Obviously all of this post is going to consist of my own views and opinions. This is not supposed to be a non-bias representation of the information. However, I aim to provide sources for as many of my claims as I can. So what did I vote during the Scottish independence referendum? Well, as you’ve probably gathered already, I voted ‘Yes’. It’s the only time I’ve voted and it could very well be the only time I ever vote. But I wasn’t always a supporter of the yes campaign. During my first or second year at university when the Scottish independence referendum was first picking up steam, I was a strong no voter. I chose to write several essays on the topic as part of my course in an effort to express how strongly against leaving the UK I was.

Within those couple of years though, my interest in politics grew, as did my hatred for the UK political system. The more I discovered, the less I trusted this society we live in. Don’t get me wrong, it’s a pretty great place to live but the politics are a joke. I mean you can take a look at the petition system which is nothing more than a mock system designed to make “the people” feel like they can create change with a simple signature which is bullshit.

By the time 2015 came around, I couldn’t have had a stronger opinion than my views on why Scottish independence was the best move for everyone. Arguments I’d made in the past about why Scotland should stay soon seemed miniscule in comparison to those for leaving. I watched as friends and family fell for the deceptions of the UK government and I could only watch in horror as the final votes were counted showing the slight majority for the “better together” campaign. Speaking of which…

The Campaign

Scottish Independence

image via NewsWeek

One thing that annoyed me the most about this campaign was the involvement of England. To be more specific: London (to be even more specific, the Westminster). One of my biggest problems with being connected to the UK parliament is that everything goes through it one way or another. We have a bunch of upper-class space cadets who have zero experience in the real world, all lack a mind of their own and are most of all: hypocrites. It says a lot that many of the people in power in the UK went to school together. MPs over the last decade have avoided tax, claimed for multiple houses, claimed expenses for holidays and pushed for their own pay rises during times of crisis and austerity.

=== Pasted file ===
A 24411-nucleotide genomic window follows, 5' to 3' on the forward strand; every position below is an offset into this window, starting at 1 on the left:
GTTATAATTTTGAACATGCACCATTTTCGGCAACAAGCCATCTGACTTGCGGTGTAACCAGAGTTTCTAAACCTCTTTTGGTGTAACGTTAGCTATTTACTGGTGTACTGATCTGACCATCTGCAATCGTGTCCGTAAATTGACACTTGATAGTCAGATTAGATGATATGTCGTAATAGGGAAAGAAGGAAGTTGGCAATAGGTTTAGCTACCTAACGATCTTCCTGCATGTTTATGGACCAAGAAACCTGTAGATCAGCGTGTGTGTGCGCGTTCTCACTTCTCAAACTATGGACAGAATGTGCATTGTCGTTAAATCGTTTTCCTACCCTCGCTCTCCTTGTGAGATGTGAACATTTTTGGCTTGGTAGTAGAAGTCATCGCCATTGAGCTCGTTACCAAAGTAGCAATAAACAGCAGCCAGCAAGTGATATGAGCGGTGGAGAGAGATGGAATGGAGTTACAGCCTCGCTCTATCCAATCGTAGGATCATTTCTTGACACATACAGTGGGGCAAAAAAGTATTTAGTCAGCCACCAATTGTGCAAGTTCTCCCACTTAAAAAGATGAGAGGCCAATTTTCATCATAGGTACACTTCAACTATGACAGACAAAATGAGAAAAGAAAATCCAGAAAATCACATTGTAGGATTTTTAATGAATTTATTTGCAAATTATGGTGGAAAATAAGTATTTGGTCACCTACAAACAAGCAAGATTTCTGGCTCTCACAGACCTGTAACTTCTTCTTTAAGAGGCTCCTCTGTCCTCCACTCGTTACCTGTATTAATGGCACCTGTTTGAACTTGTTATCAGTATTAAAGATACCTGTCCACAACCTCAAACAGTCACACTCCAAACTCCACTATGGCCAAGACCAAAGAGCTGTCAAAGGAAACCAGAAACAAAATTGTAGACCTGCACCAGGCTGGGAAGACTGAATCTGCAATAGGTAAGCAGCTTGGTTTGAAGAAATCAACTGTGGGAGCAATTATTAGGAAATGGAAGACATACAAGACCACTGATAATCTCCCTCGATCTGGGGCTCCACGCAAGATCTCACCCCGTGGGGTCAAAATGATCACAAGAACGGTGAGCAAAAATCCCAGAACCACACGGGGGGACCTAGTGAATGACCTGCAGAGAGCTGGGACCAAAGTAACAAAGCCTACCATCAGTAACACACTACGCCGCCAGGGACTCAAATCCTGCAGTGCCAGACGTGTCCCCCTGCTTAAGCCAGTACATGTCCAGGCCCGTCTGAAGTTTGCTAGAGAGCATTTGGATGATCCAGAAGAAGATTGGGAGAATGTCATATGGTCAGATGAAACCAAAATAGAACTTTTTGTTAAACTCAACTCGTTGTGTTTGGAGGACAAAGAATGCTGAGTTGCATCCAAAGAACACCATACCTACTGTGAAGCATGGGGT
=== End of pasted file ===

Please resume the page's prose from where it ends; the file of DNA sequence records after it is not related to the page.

If only that was all they had done…Reports have found that cocaine use in parliament is a real issue. Yet MPs won’t even turn up for a debate regarding the legalisation of cannabis because “drugs are bad, m’kay”. So you can imagine my annoyance when the independence referendum outcome was flipped by two major factors: TV bias and false promises.

We’ll take a look at the first of these two now. During the Scottish independence referendum, there was undoubtedly a bias within media coverage. BBC, a network that claims to be impartial was found to be giving the no campaign an unfair advantage. In fact, a study of both ITV (STV) and the BBC found that during the Scottish independence referendum, both of these outlets favoured the no campaign by allowing more coverage of that side. I remember reading a report at the time which I believe claimed that the divide was something like 33.3% to the yes campaign and 66.6% to the no campaign (I’ve been unable to find that statistic so don’t take my word for it).

Interestingly, this distrust in the UK media hasn’t changed in Scotland. Research finds that Scottish people still don’t feel like their side of the news is reported impartially, particularly in relation to Scotland vs UK news.

The Vow

Scottish Independence

image via The National

You’re perhaps wondering what “The Vow” is. Well, during the referendum when the polls were showing a tie for the votes of Scottish people, David Cameron, Ed Miliband and Nick Clegg all signed “The Vow”. This was an agreement or pledge that if the people of Scotland voted to remain in the UK, parliament would respond in kind by granting the Scottish Parliament more powers and a fairer share of resources. Not only is the entire thing patronising but it also directs a spotlight towards the lack of power that Scotland already had at this point. Why should a parliament of a country have to threaten to leave in order to get power over its own country and a fair share of resources? At the time most people were sceptical because if governments are known for one thing: it’s going back on promises.

It’s been three years since the Scottish independence referendum and the government hasn’t made any steps towards keeping this promise. It doesn’t help that David Cameron quit after the EU referendum (another issue we will look at) but a deal is a deal. Interestingly, a poll has found that only 9% of Scots believe that this deal has been kept with 22% believing that none of the promises have been delivered.

The general distrust towards this vow may lead you to believe that it wouldn’t sway many people. Yet the polls suggest that it did and certainly the outcome of the vote itself is evidence of this. Only 3.3% of Scottish people needed to believe that this vow would lead to a desirable outcome. Considering how many people were on the fence on the run up to the vote, it’s hardly surprising that this would get the no campaign the votes it needed.

The Crumbling of the UK (and Scotland along with it)

Scottish Independence

image via Daily Star